You missed open enrollment for 2018--can you still get health insurance for 2019?
For traditional health insurance, you’ll have to wait till November 1st of this year. But thankfully, there are still a host of options available to you!
Short-term medical is a traditional insurance route designed to fill in all sorts of gaps. Whether you missed open enrollment or are simply waiting for your job’s benefits to kick in, you don’t have go a single month without healthcare coverage.
Available for installments of 1-12 months, short-term medical plans offer the same benefits as long-term plans, such as:
These plans aren’t designed to cover, necessarily, for niggling costs like doctor’s visits, but are there for true emergencies: hospital visits, urgent care, and the like. You’ll know you’re covered for the greater of risks, and all without going through Open Enrollment’s loopholes.
Ministry Health Plans
Also known as healthcare sharing ministries, these plans have existed as an alternative to health insurance for several decades but are just now experiencing a surge in popularity.
Ministry health plans are NOT insurance. Therefore they are NOT subject to the open enrollment regulations. They still operate on the same principles of insurance (pooling together resources to mitigate risk) and offer competitive healthcare packages.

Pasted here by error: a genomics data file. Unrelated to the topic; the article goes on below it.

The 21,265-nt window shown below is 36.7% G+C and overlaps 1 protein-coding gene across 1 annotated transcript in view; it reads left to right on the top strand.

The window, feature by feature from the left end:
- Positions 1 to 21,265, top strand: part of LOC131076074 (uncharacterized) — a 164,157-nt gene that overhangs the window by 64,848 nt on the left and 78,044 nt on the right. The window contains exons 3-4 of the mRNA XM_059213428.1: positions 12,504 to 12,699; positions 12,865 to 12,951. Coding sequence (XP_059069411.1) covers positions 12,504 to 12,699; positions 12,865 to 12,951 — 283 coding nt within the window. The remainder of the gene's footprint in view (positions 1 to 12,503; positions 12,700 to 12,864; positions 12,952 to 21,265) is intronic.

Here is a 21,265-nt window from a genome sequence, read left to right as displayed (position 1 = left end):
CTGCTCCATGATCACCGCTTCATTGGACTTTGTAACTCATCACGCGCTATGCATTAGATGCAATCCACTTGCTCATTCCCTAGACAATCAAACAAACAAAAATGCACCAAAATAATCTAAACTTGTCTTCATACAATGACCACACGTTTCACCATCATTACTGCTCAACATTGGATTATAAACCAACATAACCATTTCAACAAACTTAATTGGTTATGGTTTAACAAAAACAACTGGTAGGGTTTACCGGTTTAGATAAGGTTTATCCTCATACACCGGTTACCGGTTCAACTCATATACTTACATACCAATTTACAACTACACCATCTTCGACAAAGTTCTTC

The key things to note are:
Anything that covers above and beyond minimum essential coverage counts as supplemental insurance, or ancillary products.
Ancillary products like vision and dental insurance are free from the open enrollment deadline. Other products could include critical illness, long term care, and disability insurance.
These narrowly focused products offer cheaper premiums and, in the case of critical illness insurance especially, can deliver the most bang for your buck should the worst come to pass.
Our main concern with insurance is always the emergencies that fall into the “expensive and unexpected” category, and if you’re waiting for your minimum essential coverage, they can cover for some for the more extreme cases.
Our last suggestion is different from both traditional health insurance and healthcare sharing ministries. Whether you’re covered or not, patient advocacy programs can provide you their services for a simple monthly fee.
What are these services? Healthcare advocates focus on reducing your out-of-pocket costs when it comes to medical bills. They want you to receive the most reasonable charges (if any). They work with insurance carriers, doctors, and administrators to fight on your behalf and get you a UCR (usual, customary, and reasonable) charge that is UCR.